Greek traditional dancing is a social activity. You are part of a group, most often a circle, which is all about unity. Being one.
That’s also one of the main reasons why beginners oftentimes look at advanced dancers with admiration, but also with a kind of discouragement – “I will never make it.“
Rings a bell?
That’s one of the most often heard phrases among dance learners.
The only thing with this reasonment is – it’s totally false!
Learning Greek dances is just like any other learning process. Remember when you first wrote down a letter, and how it was different than your writing now? The same is true for dancing. The more you practice, the more skilled you will be, but not only!
During the learning process you’ll go through 3 distinct phases:
This is the very first phase that beginning Greek dance learners experience.
This is the stage when everything is new and you’re trying to keep up not to feel overwhelmed with the lots of information and coordination of movement.
You’re counting in yourself and your eyes are taped on the teacher, trying hard to copy the steps.
You also rely heavily on your peers – advanced dancers next to you will accelerate your learning, while other beginners might confuse you even more.
And your feeling of clumsiness and lack of coordination might affect your self-confidence. Many beginners like to typically stand at the end of the circle, which is the worst possible position for you. Why? The last person is the second most important in the circle. Together with the first dancers, these two shape the form of the circle. So the last really needs to have a feel for the space they are dancing at. Also, by having noone on one side, you have no guidance whatsoever. You’d better avoid that!
Position yourself between two advanced dancers – this will accelerate your learning (and feeling of success) a huge way!
Ignore what others might say or think about you. Everyone started somewhere. (And by choosing a not competitive dance group will assure you end up among nice and generous people versus critics.)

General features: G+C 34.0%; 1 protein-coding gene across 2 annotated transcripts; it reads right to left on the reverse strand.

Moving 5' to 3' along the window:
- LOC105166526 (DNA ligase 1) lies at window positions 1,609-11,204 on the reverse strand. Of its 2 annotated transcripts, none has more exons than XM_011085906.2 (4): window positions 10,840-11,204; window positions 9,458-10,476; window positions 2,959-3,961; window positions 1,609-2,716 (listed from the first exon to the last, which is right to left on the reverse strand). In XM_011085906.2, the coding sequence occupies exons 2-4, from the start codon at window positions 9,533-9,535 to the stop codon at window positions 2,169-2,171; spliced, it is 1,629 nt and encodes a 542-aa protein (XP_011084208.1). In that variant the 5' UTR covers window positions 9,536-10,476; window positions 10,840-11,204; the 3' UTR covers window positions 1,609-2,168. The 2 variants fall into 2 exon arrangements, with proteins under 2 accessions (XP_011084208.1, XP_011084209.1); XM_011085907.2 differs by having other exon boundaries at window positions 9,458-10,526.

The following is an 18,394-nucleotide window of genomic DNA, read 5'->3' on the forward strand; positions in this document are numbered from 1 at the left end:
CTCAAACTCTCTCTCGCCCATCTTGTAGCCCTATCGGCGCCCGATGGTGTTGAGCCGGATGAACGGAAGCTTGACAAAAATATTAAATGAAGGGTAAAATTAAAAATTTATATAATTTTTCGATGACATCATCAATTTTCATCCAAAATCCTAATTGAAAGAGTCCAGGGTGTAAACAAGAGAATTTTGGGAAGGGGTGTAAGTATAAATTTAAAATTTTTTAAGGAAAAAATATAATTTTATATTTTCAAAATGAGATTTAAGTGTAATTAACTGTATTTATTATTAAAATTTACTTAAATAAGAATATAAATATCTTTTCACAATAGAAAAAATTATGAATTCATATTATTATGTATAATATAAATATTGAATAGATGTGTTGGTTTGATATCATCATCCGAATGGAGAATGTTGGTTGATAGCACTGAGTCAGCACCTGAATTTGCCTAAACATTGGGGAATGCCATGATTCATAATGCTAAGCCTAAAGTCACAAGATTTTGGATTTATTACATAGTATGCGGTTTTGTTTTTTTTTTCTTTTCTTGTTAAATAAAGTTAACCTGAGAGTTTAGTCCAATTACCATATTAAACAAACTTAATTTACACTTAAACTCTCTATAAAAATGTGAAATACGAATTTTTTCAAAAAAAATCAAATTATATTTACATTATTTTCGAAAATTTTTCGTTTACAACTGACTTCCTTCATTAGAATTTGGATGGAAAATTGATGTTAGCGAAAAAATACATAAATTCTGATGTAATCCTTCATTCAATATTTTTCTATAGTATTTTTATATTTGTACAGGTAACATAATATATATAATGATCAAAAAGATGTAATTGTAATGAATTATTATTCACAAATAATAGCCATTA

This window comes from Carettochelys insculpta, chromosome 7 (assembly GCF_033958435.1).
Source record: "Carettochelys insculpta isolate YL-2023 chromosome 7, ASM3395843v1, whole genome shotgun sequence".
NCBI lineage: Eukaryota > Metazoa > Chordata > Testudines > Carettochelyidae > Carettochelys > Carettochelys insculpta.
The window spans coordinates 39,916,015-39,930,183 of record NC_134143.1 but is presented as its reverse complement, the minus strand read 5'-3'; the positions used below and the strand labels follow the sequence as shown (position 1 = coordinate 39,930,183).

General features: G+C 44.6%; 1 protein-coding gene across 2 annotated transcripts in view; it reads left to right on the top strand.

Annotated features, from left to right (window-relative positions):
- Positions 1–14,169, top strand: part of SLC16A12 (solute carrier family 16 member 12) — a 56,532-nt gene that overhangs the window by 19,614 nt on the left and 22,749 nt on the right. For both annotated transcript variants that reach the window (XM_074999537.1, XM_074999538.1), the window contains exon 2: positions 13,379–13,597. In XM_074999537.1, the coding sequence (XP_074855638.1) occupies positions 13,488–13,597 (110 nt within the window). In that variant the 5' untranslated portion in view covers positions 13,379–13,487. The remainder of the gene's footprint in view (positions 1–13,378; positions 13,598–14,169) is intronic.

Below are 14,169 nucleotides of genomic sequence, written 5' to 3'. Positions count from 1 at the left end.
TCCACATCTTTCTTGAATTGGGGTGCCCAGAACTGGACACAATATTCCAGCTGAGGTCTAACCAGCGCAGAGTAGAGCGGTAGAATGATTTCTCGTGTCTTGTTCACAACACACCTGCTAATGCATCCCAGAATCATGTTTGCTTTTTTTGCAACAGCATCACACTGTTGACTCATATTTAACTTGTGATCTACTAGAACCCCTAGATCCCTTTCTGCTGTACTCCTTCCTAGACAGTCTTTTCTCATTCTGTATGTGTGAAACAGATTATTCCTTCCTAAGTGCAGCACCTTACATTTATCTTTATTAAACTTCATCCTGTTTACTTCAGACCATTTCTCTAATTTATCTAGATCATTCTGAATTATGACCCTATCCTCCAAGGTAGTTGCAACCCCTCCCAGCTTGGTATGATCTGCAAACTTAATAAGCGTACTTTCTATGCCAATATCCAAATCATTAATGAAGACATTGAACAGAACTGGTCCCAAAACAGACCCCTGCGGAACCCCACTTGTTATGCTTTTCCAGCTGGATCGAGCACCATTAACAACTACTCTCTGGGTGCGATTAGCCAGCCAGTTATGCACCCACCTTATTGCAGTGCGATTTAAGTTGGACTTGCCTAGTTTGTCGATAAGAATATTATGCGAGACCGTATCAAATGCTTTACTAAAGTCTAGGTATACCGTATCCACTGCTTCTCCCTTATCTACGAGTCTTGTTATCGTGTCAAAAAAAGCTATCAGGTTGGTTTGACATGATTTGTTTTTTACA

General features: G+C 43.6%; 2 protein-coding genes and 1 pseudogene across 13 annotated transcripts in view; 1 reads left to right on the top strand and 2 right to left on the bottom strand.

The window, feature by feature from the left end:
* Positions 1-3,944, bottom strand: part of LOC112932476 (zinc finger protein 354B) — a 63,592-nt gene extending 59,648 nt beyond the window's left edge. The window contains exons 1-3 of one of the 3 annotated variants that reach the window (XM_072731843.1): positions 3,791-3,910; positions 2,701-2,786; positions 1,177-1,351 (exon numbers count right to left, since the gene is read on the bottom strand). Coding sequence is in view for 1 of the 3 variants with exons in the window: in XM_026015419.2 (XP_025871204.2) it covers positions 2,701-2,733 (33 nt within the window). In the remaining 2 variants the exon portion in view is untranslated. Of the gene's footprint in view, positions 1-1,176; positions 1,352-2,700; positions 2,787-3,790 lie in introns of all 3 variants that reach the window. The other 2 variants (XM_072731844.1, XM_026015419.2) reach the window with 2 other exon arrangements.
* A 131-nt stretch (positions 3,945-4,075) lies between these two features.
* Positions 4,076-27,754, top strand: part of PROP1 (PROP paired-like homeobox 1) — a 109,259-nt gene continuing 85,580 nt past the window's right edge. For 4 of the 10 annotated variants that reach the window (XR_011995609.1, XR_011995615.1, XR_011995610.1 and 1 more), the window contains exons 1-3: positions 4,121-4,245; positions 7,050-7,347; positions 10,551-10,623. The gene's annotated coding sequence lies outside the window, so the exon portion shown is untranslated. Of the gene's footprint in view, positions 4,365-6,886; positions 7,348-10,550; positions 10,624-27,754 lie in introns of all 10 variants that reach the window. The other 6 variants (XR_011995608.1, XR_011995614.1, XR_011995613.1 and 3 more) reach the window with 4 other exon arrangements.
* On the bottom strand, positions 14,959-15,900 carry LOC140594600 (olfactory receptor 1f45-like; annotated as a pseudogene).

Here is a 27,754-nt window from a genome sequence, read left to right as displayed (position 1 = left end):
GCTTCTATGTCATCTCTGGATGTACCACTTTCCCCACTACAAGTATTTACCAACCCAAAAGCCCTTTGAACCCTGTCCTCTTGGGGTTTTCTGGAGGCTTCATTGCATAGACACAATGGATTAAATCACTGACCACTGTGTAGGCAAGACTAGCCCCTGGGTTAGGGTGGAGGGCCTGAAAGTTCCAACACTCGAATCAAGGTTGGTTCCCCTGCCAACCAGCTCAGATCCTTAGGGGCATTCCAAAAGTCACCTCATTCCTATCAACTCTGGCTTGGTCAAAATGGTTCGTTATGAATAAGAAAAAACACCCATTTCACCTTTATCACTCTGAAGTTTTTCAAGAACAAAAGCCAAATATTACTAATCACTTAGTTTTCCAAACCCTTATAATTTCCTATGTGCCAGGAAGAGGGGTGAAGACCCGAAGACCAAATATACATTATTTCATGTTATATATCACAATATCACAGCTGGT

I know that the grass is always greener on the other side, but stay focused on the basics – the steps. Forget style, forget space, forget others around you. Focus on copying the steps.
When you work hard for a while on this, you’ll soon get to the second phase of Greek dance learning, which is:
This is the stage when you can do the steps without counting.
You gain self-confidence as you notice you are able to do several dances.
You feel how you move at the same rhythm as your neighbours and that gives you a sense of joy, harmony and unity.
You are not constantly looking at your teacher’s feet and start noticing other things around you. Like the people. Or hand-hold.
You don’t let yourself influenced by beginners, even if they do a false step or hand movement.
Use this phase to gain more awareness:
- Correct your handhold
- Watch the style. Notice what makes the style of each dance and imitate it.
- Check if you’re moving on the rhythm.
- Are you matching the size of the steps?
- Where are you in the circle – and what is your role (depending on your place, you might need to do bigger or smaller steps or even do steps in a different direction than others, think Koulouriastos)?
- What is the space you are in? Are you using the right physical space, being aware of obstacles behind you or in front of you?
- You can also use this stage to notice more the music. What makes this melody so typical of that region? What are the instruments and how they influenced the dance? Or if you speak Greek, even listening to the lyrics to understand what it is about.
After total immersion in this phase, comes the next and final stage:
This is the phase where you feel totally at ease with dancing. Someone could wake you up at night and you could start a dance.
You recognize music and know what to dance on them.
You appropriated the style of the dances so you are ready for more – copying, learning or inventing figures.
You have a great sense for the space around you, you feel exactly what obstacles are around you and are able to avoid them confidently.
For this same reason, you lead dances, being able to keep the formation and making use of the whole space you have.
And you step out of anonimity and into the role of a leader and improviser, by doing figures even at the front, all by yourself.
Watch videos with local dancers and learn from them. (Best is to be on the spot, but if you can’t, watching locals dance on video is the second best option.)
Rewind the videos again and again to learn some figures. Don’t try to imitate the dancers – choose the figures you like and make them your own. Improvising is not about copying others, it’s about infusing you into the style of the dance!
And now over to you: In which phase are you right now? What are you finding difficult or easy in learning Greek dances? What tips do you have for others? Leave us a comment below…